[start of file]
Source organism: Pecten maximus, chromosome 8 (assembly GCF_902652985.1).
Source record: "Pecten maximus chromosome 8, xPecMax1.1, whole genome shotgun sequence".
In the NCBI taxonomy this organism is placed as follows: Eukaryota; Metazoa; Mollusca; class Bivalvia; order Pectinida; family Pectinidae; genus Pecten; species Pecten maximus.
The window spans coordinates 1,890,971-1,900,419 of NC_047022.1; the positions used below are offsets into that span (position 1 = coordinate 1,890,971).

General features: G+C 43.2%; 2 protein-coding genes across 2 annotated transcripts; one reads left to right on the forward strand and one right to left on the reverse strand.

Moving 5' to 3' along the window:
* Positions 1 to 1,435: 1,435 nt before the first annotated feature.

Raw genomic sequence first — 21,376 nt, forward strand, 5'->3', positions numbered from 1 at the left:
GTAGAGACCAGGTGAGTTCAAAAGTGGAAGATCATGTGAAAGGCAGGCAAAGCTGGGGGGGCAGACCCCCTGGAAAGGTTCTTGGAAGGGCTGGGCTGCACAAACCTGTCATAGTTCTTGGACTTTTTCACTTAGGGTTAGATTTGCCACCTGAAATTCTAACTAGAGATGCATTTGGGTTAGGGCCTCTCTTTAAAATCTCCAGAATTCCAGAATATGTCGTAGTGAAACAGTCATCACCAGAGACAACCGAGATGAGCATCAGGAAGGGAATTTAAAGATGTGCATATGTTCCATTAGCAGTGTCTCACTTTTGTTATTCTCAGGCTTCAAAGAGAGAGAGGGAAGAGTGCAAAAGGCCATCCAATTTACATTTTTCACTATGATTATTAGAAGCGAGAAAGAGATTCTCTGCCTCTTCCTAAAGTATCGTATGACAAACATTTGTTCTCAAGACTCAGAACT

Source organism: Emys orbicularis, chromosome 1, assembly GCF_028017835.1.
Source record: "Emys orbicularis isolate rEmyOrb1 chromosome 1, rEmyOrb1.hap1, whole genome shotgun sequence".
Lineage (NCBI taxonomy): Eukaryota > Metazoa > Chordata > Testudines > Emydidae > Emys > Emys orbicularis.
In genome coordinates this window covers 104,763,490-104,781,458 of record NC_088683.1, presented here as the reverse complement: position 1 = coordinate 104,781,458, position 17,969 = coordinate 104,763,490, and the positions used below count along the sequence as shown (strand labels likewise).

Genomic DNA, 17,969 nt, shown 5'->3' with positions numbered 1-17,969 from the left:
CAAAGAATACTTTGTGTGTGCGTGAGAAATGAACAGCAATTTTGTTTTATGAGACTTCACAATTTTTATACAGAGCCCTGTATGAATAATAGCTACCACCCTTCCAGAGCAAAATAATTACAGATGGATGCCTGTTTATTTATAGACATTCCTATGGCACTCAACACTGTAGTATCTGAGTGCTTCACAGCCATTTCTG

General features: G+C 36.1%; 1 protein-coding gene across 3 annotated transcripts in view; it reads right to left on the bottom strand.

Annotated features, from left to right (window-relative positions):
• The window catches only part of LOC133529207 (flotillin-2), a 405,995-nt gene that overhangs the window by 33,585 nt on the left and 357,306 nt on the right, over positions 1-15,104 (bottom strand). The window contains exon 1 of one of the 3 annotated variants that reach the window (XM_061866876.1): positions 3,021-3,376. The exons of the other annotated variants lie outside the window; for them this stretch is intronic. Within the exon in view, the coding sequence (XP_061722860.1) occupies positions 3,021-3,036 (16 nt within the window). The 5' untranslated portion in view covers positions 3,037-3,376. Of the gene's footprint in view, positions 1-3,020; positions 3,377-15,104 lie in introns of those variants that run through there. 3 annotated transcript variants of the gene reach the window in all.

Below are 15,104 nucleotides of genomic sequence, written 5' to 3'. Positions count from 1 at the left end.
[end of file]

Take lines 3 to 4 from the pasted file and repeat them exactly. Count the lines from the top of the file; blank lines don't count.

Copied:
In the NCBI taxonomy this organism is placed as follows: Eukaryota; Metazoa; Mollusca; class Bivalvia; order Pectinida; family Pectinidae; genus Pecten; species Pecten maximus.
The window spans coordinates 1,890,971-1,900,419 of NC_047022.1; the positions used below are offsets into that span (position 1 = coordinate 1,890,971).